New technology doubles bandwidth, but VARs need to be aware of variations in the standard.
As most storage VARs know, Ultra3 SCSI technology is becoming increasingly available. Quantum is currently offering its 18 GB Atlas IV drive, and Mylex has announced an Ultra3 RAID controller. Other vendors, such as Seagate, are also lining up to make the jump into the Ultra3 space.
It's easy to understand why storage vendors are moving to third-generation SCSI technology. According to Mike Joyce, director of channel marketing for Mylex Corporation, there are a number of clear benefits to Ultra3. "The most obvious benefit is the doubling of bandwidth from the second-generation Ultra2 product," he said. "Ultra2 offered an 80 MB-per-second transfer rate. Ultra3 offers a 160 MB-per-second transfer rate. Ultra3 is also backward-compatible with Ultra2, which protects current SCSI investments."
However, there could be problems hidden within the standard. SCSI - otherwise known as small computer systems interface - is a parallel interface designed to communicate with intelligent peripheral devices. The interface has been standardized by the American National Standards Institute (ANSI).
The term "Ultra3 SCSI" was created by the SCSI Trade Association (STA) to describe any device that combines Ultra2 with one (or more) of six new features, as defined by the ANSI SPI-3 specification. The problem with this specification, however, is that there could be as many as 63 variations that could qualify as Ultra3.
That could mean big problems for VARs. VARs could find themselves in situations where two products labeled "Ultra3" don't share the same features and therefore are not able to communicate at the 160 MB-per-second transfer rate.
According to Johnny Cardosi, VP of worldwide distribution sales and marketing for DPT Corporation of Maitland, FL, the solution is to work with vendors who have tested all the Ultra3 products for compatibility. "Not all the drive manufacturers are on the same page," he said. "For example, Seagate, IBM, and Quantum all implement the Ultra3 specification a little differently. This can be traced back to the original specification, which - in my opinion - should have been tighter. Therefore, if VARs don't want to be caught between specifications, they should work closely with a vendor that has tested Ultra3 products for compatibility."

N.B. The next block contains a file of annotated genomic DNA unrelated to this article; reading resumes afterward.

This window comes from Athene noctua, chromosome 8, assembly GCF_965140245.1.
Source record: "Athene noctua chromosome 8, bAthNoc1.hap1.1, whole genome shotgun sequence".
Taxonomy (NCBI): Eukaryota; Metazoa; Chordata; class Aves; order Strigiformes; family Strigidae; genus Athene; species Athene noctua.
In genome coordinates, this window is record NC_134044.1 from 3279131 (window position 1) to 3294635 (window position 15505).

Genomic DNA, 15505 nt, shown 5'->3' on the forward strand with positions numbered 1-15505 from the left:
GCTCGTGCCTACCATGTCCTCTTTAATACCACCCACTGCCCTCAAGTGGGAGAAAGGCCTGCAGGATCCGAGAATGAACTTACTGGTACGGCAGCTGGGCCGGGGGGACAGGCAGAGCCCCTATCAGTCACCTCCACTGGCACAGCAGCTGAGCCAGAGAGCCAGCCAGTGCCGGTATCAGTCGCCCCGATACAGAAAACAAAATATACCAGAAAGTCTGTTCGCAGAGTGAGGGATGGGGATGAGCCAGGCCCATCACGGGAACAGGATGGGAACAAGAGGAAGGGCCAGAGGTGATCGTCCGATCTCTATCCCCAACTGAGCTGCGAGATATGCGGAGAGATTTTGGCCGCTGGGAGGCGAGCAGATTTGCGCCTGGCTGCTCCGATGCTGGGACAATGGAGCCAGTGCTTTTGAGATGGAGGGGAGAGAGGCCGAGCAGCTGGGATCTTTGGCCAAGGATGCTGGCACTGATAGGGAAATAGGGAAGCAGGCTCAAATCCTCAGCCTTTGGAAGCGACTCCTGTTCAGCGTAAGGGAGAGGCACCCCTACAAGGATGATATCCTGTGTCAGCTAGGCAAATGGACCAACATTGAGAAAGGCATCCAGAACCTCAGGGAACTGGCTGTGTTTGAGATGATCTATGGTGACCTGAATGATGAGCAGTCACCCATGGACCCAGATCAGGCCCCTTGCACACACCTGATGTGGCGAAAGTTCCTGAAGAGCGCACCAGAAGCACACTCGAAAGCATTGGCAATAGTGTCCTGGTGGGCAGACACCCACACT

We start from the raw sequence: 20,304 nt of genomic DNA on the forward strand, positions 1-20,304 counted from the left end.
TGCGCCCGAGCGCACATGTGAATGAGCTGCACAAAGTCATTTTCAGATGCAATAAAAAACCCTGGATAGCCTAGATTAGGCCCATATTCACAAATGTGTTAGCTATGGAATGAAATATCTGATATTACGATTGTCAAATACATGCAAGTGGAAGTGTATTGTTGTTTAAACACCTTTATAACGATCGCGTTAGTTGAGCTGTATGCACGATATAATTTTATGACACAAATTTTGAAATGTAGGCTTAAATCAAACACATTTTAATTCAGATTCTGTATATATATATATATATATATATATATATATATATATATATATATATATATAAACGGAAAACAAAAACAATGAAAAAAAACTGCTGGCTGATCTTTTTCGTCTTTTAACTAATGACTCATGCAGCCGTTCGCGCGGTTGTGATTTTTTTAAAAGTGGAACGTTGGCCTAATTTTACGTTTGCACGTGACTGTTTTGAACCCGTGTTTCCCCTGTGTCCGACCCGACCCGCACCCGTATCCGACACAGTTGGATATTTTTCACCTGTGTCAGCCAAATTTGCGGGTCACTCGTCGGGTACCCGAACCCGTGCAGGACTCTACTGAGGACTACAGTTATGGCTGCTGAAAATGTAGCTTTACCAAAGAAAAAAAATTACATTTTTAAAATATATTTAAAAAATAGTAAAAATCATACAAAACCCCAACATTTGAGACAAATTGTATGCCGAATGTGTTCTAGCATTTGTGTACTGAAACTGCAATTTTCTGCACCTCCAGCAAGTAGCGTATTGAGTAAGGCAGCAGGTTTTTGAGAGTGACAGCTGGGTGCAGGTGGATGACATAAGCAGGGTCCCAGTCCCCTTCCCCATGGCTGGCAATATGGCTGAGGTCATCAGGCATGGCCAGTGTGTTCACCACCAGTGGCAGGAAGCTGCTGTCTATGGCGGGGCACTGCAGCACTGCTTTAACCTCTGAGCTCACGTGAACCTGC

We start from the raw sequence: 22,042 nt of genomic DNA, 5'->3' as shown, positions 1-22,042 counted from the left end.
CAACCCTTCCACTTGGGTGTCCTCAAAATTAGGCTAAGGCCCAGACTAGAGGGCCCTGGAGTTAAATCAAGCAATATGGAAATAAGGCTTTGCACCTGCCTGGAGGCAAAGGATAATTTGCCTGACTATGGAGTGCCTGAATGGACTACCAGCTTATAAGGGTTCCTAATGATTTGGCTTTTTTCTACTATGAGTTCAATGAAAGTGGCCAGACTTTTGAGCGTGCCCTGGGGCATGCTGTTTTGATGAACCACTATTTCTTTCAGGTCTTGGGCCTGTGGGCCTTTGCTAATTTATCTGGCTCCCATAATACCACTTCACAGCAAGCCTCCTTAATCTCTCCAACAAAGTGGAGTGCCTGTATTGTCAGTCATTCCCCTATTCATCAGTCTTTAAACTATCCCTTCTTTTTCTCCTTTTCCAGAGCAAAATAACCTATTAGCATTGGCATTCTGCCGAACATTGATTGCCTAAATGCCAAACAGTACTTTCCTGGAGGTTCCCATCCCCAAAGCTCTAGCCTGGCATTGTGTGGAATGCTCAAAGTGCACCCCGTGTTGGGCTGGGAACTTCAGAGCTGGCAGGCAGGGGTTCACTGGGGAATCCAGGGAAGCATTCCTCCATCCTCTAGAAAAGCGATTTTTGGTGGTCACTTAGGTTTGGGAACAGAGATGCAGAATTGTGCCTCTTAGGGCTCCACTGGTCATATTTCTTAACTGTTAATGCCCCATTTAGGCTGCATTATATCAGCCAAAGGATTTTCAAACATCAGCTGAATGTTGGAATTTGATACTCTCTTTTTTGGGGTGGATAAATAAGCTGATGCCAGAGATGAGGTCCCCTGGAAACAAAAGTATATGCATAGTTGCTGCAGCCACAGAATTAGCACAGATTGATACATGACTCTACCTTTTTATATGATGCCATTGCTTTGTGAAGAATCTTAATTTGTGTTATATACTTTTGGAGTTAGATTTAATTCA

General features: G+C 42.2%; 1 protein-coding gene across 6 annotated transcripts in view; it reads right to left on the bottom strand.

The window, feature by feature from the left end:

But wait…there's more. Another concern involving Ultra3 is cable length. Ultra3 uses the same 12-meter cable as Ultra2. The concern, therefore, is that - while bandwidth has been doubled with Ultra3 - the cable length has not changed. And, while Cardosi sees customers moving quickly to Ultra3, he questioned the lack of a revised cable specification for Ultra3. "We've increased the bandwidth with the new technology but haven't shortened the cable," he said. "Essentially, we took the same cable that was pushing 80 MBs per second, and we're now pushing 160 MBs through it. I was surprised that tighter cable specifications weren't developed."
Cardosi said he remembered the day when DPT extended the UltraWide cable from three meters to five meters. "We had data glitches. When someone is having data problems, the first thing we check is the cable. Is the cable connected properly? Is it a good cable? Is the cable length within the SCSI specification?"
Mylex's Mike Joyce was less concerned about the cable length for Ultra3. "I agree that the cable is probably the most important part of the system," he said. "And, while shorter cables are less apt to have data loss problems, there have been some improvements to the Ultra3 technology to address these concerns."
Cardosi and Joyce agree that these concerns aren't holding back the technology, though. "We're watching VARs move rapidly to Ultra3," said Joyce. "Ultra3 offers better performance at the same price as Ultra2. Everybody is looking for better performance, and Ultra3 will deliver that performance."